Clinical utility of dual-energy vertebral assessment (DVA)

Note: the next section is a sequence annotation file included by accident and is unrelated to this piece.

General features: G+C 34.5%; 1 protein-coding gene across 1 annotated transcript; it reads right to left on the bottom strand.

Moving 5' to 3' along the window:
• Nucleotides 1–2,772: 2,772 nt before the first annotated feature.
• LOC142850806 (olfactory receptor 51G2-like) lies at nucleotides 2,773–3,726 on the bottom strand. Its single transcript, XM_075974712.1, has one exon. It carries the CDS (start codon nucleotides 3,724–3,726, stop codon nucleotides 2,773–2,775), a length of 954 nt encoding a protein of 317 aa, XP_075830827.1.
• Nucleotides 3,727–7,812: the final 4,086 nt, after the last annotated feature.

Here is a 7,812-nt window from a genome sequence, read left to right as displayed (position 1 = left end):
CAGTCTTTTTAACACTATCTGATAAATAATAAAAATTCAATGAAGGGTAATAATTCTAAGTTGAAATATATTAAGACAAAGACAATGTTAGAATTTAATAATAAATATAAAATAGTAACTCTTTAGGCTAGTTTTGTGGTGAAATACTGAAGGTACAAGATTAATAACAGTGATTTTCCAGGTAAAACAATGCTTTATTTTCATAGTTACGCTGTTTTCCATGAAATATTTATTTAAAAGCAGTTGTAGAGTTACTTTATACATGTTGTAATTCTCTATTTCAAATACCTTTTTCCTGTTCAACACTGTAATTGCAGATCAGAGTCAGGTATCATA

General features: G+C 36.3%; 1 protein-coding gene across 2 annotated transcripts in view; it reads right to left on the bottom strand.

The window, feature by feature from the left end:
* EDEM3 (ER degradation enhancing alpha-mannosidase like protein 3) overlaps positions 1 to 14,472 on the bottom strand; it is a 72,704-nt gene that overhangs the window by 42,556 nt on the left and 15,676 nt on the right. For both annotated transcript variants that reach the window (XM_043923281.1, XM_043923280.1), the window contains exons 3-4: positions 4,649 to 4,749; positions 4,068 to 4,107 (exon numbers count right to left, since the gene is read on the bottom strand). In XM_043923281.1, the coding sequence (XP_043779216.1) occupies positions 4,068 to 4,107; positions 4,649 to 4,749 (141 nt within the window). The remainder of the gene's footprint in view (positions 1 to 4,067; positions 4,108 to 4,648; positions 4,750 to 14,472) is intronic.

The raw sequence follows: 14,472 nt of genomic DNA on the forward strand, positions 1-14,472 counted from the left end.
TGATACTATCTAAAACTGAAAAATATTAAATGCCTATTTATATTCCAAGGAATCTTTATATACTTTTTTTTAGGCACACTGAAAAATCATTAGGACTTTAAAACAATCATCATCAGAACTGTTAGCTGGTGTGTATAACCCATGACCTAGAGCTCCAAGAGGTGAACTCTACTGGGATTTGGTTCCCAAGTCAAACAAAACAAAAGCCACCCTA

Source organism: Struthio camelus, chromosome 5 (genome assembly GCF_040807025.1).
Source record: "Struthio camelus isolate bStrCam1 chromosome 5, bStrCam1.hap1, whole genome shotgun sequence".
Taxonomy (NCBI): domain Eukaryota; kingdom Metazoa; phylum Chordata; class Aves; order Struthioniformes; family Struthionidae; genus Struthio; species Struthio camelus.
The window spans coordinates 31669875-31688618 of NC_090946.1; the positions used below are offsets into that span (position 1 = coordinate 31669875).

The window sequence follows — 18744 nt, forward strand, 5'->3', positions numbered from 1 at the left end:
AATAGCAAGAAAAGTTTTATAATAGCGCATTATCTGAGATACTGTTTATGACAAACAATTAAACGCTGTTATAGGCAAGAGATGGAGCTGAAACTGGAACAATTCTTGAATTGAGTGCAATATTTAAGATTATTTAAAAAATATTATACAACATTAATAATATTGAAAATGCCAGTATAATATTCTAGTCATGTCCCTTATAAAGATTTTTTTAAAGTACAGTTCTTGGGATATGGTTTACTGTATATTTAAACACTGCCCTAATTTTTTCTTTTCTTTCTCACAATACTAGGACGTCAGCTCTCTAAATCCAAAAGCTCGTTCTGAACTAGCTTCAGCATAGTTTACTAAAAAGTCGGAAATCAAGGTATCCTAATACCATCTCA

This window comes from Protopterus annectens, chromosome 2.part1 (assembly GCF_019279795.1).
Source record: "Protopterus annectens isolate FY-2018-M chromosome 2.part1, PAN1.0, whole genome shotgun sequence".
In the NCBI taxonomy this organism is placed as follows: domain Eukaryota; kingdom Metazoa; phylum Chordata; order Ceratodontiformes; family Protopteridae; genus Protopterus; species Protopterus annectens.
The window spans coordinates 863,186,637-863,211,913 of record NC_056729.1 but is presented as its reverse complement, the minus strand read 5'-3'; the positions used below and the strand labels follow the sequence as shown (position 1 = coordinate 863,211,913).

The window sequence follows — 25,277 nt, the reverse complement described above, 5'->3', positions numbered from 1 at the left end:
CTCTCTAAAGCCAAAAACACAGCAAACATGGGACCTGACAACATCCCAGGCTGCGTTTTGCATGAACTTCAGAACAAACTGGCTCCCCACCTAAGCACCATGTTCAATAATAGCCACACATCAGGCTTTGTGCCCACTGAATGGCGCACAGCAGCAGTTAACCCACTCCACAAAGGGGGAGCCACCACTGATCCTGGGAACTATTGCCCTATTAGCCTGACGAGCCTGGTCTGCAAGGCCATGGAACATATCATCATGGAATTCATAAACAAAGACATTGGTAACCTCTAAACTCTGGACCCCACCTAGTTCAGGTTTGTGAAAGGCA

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The current study was undertaken to evaluate the clinical utility of DVA, a system for imaging the lateral spine on the Lunar Prodigy densitometer. DVA images were obtained and bone density of the lumbar spine and proximal femur measured in 297 subjects (272 women), aged 64±13 years. The images were classified as: normal (N) if no fractures were detected and all vertebrae between T6 and L4 were visualized, fracture (F) if any vertebra had a fracture (defined as 25% or more reduction in the vertebral height) even if some of the other vertebrae could not be visualized, and un-interpretable (U) if at least one of the vertebra between T6 and L4 could not be classified and no fractures were detected in the visualized vertebrae. A subset of 66 patients also had standard radiographs of the thoracic and lumbar spine. Compared to radiographs, DVA had a 95% sensitivity to detect fractures and 82% specificity (to exclude them). Among all 297 subjects studied, DVAs were interpretable in 87%. They were classified as N in 204 (68%), F in 55 (19%) and U in 38 (13%). The reasons for un-interpretability were: scoliosis, scapular or rib shadow, severe arthritic changes and multiple vertebral compression fracture with severe spinal deformities. Only 11% of F subjects gave a history of a vertebral fracture, and only 56% of F subjects met the BMD criteria for osteoporosis (T score <−2.5). These results indicate that adding DVA, a low radiation and relatively low cost "point of service" procedure, to BMD measurement provides the clinician with a more comprehensive fracture risk assessment than that afforded by clinical evaluation and BMD measurement alone.